Ira Chuarsa | CRCS | Class Journal
In the midst of overwhelming homeworks of various courses at CRCS, the Religion and Film course comes to the rescue. Students can learn and at the same time enjoy watching movies. One of the movies we watched was a love-themed, yet delivering multicultural issues, movie titled Talentime (2009) directed by Yasmin Ahmad, a Malaysian. Reflecting on the movie, Dr Kelli Swazey, the lecturer of the course, then discussed theories of identity with specific focus on identity and media in contemporary Southeast Asia.
Media is believed to be representing events, people, situations and issues in daily life. But, is it true that media represents the real world? Or rather, more of the other way around, isn’t it the media instead that constructs the reality, having a power to shape societies’ discourse?
Stuart Hall defines representation as a process of exchanging meaning in society or culture using images and languages, and meaning changes all the time. Meaning depends on how we interpret something or someone, and identity, including how we understand nationality, can change depending on how we understand the concept following our knowledge development and on the influence of discourse and power relations.
According to Hall, mass media as a device of communication always relates to power. He argues that media representations of ethnic minorities have often been constructed, either intentionally or unintentionally, to create or control how individuals understand their identities and others’. This often results in under-/mis-representation and stereotypes (fixed image). There is a tendency of media to empower certain stereotypes, especially when it wants to sell; for instance, stereotypes about black people portrayed as criminals much more than the white and Arabs as terrorists. In Southeast Asia, as can be seen in Talentime, stereotypes have been prevalent about Chinese and Indians.
The movie Talentime is a comedy that at the same time explores stigmatization, prejudice and clashes due to racial and religious issues in family and social life in the multiethnic and multireligious society of Malaysia. Yasmin Ahmad tried to show one of the misconceptions on religion and ethnicity which are often understood as inseparable in Malaysia. The fact that she herself experienced interracial and interreligious relations in her real life has possibly inspired her in making the movie.
The prejudice between Hindu Indians and Muslim Malays; the stigma of a Muslim Indian toward a Chinese; and the forbidden love between a Hindu and a Muslim make Talentime movie worth reflecting. There are some scenes that hit the nail on the head. When Mahesh’s uncle, an Indian Hindu is killed in a conflict that involves Muslim Malays and Hindu Indians, Mahesh’s mother ranted and blamed the Muslim Malays: “Why do Muslims pray to their God every day and yet do not have a conscience by killing my brother?” Mahesh’s sister said: “Why not if they are Muslims, Mom?” One can see prejudice here. And the movie continued the story that the hatred carried on when Mahesh’s mother forbids the relationship between Mahesh and Melur, a Muslim girl.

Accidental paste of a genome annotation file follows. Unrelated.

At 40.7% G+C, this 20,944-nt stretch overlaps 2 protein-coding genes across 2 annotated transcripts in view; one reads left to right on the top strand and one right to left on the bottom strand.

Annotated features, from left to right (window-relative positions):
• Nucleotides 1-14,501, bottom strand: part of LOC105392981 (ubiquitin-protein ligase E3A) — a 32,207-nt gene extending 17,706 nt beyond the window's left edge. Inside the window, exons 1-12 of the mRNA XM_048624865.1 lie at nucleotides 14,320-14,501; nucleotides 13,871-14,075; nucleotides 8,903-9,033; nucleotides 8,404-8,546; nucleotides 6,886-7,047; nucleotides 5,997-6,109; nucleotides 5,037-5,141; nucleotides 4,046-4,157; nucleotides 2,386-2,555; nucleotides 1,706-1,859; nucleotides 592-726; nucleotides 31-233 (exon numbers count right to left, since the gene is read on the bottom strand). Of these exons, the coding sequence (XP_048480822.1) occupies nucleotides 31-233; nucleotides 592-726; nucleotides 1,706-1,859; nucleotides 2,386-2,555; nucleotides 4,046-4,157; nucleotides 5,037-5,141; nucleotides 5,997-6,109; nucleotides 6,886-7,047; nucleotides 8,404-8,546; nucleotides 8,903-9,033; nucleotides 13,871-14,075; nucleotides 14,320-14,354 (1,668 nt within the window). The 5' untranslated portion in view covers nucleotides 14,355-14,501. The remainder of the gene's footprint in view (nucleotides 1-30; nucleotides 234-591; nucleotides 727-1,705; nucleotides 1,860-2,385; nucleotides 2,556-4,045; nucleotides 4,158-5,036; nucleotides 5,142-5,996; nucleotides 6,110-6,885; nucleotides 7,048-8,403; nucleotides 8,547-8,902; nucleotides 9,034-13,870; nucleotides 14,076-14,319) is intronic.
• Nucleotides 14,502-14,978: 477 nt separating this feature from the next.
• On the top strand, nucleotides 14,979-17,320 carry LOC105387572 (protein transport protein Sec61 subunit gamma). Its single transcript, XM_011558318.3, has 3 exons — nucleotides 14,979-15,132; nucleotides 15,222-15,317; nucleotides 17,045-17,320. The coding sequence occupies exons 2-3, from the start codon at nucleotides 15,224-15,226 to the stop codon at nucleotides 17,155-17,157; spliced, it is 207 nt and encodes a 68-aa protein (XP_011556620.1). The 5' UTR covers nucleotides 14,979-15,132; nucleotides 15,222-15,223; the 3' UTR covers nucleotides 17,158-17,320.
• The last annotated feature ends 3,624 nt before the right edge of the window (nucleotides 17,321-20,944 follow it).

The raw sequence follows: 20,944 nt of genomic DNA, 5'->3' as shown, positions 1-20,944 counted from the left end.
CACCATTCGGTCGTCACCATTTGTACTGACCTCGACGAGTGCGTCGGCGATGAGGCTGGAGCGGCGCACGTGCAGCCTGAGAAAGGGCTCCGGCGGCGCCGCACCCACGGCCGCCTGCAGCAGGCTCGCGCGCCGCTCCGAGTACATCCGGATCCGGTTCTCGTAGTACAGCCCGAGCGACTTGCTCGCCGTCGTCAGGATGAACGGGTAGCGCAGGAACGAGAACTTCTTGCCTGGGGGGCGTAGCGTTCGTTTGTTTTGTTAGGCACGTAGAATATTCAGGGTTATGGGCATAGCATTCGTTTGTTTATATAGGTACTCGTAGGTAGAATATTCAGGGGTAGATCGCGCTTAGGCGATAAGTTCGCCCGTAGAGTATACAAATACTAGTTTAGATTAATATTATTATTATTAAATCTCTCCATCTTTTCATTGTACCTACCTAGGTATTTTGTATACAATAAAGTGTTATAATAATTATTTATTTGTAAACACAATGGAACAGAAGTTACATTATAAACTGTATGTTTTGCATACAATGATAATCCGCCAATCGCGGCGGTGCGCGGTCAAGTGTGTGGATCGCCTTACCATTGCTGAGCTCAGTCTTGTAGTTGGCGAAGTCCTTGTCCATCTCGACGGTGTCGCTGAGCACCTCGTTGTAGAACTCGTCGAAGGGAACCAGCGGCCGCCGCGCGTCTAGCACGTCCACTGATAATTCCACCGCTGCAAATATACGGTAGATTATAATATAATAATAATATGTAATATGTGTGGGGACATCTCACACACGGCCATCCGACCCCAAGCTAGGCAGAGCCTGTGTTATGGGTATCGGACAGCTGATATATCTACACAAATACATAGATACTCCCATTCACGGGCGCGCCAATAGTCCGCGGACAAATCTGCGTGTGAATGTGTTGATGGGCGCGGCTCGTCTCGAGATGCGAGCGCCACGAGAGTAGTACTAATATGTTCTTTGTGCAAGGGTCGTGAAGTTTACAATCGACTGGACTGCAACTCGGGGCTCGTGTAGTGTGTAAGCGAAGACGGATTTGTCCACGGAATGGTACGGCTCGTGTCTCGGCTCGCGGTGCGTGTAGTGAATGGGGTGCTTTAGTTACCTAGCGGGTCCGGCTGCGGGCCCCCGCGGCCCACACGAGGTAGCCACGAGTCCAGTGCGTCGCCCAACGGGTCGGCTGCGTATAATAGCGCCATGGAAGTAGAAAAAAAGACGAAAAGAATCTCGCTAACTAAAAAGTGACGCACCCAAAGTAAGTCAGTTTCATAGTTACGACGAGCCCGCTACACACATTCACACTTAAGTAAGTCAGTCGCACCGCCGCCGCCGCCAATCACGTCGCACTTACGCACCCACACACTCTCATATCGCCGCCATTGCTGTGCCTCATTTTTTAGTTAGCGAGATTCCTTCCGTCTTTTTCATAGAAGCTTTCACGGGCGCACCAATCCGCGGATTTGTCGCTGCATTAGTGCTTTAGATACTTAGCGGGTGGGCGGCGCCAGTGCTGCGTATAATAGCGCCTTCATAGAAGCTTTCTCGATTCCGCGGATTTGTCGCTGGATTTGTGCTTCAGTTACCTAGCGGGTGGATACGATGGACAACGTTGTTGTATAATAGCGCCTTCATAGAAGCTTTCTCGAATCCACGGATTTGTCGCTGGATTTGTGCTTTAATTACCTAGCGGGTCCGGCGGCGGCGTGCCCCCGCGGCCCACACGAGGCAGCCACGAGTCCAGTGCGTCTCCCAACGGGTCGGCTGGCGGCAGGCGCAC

Another scene is when a friend of Melur’s mother, a Muslim Indian who really hates Mey Ling, Melur’s family’s Chinese helper , is told that Mey Ling has converted to Islam. Melur asked why Mey Ling still uses her Chinese name after converting to Islam instead of changing her name into an “Islamic” name. That’s the time when Muler’s sister answers back: “Mey Ling has converted to be Muslim, not Arab or Malay.” This is a thing that many in Malaysia often forget: Ethnicity and religion are not the same thing.
Talentime movie portrays multicultural and multireligious issues that many other countries have been encountering for so long, including Indonesia. Unlike Malaysian Chinese, who are still free to use their Chinese name and not being forced to change their name into non-Chinese names, Indonesian Chinese were “banned” to use Chinese names as their official names during the New Order. What Indonesian Chinese did at that time was to modify their Chinese family name (marga) into a name that is less Chinese and more “Indonesian”. For instance, people with a Chinese family name “Tan” would change the family name into “Tanadi”, “Tanuwijaya”, or “Tanoesudibyo”. “Wong” would be changed into “Wongso”, “Wongsonegoro” or “Juwono”. And “Chua” would be modified into “Chuadri”, “Chuaniago” or “Chuarsa”.
A name is someone’s identity. Batak, Ambonese, Papuan, Balinese, Manadonese, etc. identities can be easily recognized by their family names. But, for Chinese, their identities can’t be recognized by their names since Chinese family names were prohibited. If a Chinese name as an identity is hardly acknowledged, how can Indonesian Chinese people’s identity and existence in this multiethnic country can be wholly acknowledged?
Language is part of identity as well. In the Talentime movie, the Chinese characters speak both Mandarin and Cantonese to each other. In reality, nearly all Malaysian Chinese are able to speak Chinese fluently. In comparison, majority of Indonesian Chinese can’t speak Mandarin Chinese language because of, again, the New Order regime’s anti-Chinese policies. Most Indonesian Chinese can only speak Chinese dialects such as Hokkian and/or Hakka.
From the movie, portraying a critical look toward the perceived intertwined relation between ethnicity and religion, until Southeast Asian states’ policies toward ethnic minorities, we can reflect on how power relations shape how nationality and identity are represented by the media and lived everyday.
*Ira Chuarsa is CRCS student of the 2017 batch.